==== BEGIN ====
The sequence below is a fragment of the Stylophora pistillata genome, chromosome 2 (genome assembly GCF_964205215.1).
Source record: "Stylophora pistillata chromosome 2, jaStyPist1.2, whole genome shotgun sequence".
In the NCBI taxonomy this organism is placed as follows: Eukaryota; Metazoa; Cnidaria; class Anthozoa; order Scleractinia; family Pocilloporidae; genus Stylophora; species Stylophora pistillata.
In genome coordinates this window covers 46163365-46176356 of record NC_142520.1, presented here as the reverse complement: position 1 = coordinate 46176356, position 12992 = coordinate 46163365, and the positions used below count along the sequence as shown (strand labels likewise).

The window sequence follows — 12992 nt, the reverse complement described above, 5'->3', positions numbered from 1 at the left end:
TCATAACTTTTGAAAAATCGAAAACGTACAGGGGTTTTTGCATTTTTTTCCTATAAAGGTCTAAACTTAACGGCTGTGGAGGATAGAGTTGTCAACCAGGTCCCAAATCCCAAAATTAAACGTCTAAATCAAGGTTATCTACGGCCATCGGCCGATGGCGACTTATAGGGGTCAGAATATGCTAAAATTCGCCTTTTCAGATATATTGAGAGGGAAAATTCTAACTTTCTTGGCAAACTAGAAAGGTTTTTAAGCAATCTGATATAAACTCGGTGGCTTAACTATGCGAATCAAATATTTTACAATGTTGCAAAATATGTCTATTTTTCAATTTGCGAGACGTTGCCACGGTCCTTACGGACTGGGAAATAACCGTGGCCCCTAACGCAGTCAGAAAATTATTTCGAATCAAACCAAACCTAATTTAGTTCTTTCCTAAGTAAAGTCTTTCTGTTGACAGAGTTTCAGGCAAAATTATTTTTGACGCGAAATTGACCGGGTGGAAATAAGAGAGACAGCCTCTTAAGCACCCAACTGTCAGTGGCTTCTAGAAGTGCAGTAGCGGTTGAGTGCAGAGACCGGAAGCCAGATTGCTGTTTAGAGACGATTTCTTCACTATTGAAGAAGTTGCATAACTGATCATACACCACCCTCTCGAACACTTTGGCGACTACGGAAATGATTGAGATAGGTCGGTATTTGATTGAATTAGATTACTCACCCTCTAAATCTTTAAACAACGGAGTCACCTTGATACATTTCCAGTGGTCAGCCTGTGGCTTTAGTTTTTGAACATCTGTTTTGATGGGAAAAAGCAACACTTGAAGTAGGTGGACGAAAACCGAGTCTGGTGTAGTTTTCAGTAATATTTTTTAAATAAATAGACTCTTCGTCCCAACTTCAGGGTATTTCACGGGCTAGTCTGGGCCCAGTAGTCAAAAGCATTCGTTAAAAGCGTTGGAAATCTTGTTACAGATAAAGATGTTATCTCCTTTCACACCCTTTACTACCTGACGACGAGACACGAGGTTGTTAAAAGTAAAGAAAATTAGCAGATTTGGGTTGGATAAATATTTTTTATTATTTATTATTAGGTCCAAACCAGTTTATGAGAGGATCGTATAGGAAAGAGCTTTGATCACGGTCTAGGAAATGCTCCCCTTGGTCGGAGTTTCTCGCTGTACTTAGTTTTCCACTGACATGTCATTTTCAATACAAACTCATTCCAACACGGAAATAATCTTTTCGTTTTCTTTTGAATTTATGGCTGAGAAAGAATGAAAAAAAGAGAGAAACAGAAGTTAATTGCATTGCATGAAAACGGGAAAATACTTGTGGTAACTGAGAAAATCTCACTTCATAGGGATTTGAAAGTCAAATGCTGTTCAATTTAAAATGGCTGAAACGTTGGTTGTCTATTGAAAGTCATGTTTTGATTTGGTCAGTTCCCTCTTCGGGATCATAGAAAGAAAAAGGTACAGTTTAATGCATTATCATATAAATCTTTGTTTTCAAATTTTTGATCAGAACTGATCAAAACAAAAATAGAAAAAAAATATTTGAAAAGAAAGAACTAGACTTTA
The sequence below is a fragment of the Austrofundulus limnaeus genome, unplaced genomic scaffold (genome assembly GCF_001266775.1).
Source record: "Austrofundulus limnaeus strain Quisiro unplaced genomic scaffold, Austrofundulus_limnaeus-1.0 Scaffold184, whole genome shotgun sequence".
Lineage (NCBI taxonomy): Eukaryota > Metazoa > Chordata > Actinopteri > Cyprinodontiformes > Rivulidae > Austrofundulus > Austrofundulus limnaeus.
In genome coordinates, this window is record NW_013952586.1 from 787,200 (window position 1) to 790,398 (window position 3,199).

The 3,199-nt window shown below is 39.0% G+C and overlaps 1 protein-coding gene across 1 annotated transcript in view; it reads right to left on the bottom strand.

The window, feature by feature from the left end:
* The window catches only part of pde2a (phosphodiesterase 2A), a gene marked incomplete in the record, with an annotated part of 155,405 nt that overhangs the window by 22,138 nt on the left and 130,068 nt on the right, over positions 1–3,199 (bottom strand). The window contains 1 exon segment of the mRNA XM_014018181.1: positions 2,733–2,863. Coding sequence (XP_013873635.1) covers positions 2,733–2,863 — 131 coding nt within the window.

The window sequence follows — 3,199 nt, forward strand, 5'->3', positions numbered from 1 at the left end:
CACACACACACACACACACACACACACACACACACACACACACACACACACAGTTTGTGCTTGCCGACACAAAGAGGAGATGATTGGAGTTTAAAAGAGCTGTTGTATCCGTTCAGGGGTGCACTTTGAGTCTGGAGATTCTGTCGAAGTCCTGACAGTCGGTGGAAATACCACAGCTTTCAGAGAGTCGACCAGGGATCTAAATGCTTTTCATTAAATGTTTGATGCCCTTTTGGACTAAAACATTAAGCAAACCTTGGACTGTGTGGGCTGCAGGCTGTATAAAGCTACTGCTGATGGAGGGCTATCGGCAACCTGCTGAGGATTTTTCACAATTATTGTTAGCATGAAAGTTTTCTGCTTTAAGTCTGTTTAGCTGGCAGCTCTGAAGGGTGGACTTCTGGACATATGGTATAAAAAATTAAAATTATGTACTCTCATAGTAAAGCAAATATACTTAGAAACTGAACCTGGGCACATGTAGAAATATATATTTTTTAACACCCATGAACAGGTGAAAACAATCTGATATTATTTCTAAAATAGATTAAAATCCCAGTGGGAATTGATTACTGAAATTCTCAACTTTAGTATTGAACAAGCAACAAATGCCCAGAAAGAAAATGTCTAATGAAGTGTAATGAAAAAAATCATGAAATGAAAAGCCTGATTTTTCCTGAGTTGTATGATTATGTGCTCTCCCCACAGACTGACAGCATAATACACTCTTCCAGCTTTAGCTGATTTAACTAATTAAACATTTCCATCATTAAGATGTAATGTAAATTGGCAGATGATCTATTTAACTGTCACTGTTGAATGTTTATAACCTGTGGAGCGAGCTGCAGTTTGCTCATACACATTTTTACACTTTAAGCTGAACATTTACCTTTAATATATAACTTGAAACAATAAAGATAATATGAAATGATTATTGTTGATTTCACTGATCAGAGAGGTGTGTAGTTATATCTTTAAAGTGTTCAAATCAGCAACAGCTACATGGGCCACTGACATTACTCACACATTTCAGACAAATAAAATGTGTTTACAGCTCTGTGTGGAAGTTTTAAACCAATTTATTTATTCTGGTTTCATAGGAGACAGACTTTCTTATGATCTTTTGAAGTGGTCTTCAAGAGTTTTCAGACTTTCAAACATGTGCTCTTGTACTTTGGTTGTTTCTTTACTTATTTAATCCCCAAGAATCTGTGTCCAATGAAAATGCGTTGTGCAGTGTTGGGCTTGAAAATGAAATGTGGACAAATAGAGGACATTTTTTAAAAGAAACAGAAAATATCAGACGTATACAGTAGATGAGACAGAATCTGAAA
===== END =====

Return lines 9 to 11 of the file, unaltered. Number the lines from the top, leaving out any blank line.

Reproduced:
Lineage (NCBI taxonomy): Eukaryota > Metazoa > Chordata > Actinopteri > Cyprinodontiformes > Rivulidae > Austrofundulus > Austrofundulus limnaeus.
In genome coordinates, this window is record NW_013952586.1 from 787,200 (window position 1) to 790,398 (window position 3,199).

The 3,199-nt window shown below is 39.0% G+C and overlaps 1 protein-coding gene across 1 annotated transcript in view; it reads right to left on the bottom strand.